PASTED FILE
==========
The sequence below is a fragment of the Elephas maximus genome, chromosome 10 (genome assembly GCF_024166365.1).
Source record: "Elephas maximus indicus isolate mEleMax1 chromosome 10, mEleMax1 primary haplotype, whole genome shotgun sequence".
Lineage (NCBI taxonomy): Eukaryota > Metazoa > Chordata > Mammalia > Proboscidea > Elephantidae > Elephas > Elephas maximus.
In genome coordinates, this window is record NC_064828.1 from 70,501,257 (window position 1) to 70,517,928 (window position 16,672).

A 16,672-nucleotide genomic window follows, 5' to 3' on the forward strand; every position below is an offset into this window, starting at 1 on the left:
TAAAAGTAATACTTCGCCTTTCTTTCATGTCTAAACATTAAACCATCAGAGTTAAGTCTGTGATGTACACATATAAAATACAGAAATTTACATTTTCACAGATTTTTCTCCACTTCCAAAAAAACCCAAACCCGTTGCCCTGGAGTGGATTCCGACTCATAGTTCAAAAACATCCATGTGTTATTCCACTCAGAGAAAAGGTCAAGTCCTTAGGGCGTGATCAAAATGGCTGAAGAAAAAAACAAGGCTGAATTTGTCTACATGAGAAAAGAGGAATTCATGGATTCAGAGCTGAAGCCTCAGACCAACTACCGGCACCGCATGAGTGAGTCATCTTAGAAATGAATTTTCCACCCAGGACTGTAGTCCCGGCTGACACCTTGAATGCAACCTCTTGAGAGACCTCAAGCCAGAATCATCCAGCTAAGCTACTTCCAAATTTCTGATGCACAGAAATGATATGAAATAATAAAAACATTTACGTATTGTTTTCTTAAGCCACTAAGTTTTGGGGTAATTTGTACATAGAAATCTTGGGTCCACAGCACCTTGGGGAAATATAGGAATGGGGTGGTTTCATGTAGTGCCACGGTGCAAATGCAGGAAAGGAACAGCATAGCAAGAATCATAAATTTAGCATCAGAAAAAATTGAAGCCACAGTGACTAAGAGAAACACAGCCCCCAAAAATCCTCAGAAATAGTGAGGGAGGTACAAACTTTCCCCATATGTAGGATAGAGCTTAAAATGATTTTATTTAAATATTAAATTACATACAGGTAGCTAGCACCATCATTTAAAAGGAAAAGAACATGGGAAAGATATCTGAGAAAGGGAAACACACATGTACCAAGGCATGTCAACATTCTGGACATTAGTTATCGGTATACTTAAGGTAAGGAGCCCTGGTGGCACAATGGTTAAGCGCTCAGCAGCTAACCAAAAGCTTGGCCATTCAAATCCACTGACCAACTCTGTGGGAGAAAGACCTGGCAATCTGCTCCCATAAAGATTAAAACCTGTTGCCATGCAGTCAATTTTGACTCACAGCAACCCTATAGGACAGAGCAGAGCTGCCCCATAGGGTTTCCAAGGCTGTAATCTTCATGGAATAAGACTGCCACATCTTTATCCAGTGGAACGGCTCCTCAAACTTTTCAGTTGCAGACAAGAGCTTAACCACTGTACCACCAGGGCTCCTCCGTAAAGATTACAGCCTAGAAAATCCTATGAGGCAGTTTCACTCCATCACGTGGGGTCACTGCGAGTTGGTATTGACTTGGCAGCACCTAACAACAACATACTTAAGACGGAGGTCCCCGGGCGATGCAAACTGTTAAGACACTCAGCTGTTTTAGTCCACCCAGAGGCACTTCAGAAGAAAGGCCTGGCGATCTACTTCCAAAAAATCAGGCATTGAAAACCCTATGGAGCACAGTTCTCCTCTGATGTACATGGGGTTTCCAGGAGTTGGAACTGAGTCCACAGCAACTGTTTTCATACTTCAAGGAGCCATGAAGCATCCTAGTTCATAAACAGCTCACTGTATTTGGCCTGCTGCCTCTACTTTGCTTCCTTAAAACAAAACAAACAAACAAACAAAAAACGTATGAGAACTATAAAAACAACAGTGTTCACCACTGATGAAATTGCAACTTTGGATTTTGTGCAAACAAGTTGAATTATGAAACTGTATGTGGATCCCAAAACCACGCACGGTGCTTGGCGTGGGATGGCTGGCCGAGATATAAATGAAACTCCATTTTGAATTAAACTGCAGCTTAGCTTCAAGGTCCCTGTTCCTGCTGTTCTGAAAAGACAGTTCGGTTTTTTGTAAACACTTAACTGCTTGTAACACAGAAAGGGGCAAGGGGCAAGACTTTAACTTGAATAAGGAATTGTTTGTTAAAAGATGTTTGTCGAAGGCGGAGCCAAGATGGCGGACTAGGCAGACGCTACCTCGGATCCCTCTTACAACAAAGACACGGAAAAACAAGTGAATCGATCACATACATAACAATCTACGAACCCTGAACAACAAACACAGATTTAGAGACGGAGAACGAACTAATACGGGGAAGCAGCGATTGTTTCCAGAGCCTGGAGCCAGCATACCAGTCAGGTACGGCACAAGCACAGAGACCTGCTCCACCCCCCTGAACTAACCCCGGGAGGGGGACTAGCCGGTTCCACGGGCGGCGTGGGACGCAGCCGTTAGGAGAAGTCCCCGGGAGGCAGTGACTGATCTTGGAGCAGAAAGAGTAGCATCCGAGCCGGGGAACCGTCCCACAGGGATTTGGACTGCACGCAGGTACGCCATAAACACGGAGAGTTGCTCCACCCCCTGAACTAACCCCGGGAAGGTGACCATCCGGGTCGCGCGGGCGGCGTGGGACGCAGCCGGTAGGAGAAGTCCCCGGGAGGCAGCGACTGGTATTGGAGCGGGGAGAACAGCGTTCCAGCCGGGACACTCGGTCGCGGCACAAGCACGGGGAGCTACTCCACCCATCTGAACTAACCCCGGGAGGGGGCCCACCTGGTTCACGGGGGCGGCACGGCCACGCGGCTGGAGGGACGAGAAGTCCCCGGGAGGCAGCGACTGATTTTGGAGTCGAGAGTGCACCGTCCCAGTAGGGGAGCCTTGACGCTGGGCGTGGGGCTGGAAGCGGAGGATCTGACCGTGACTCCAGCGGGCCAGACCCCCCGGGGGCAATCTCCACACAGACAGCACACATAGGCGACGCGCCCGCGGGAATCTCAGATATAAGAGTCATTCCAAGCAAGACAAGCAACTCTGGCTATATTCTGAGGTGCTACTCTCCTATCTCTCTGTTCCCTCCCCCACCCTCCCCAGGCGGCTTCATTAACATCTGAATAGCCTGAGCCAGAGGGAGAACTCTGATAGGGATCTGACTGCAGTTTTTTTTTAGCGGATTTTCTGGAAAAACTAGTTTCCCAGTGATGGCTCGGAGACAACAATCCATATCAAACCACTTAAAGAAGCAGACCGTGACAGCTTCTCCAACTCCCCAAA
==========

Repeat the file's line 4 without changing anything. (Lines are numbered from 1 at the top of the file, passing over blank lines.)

In genome coordinates, this window is record NC_064828.1 from 70,501,257 (window position 1) to 70,517,928 (window position 16,672).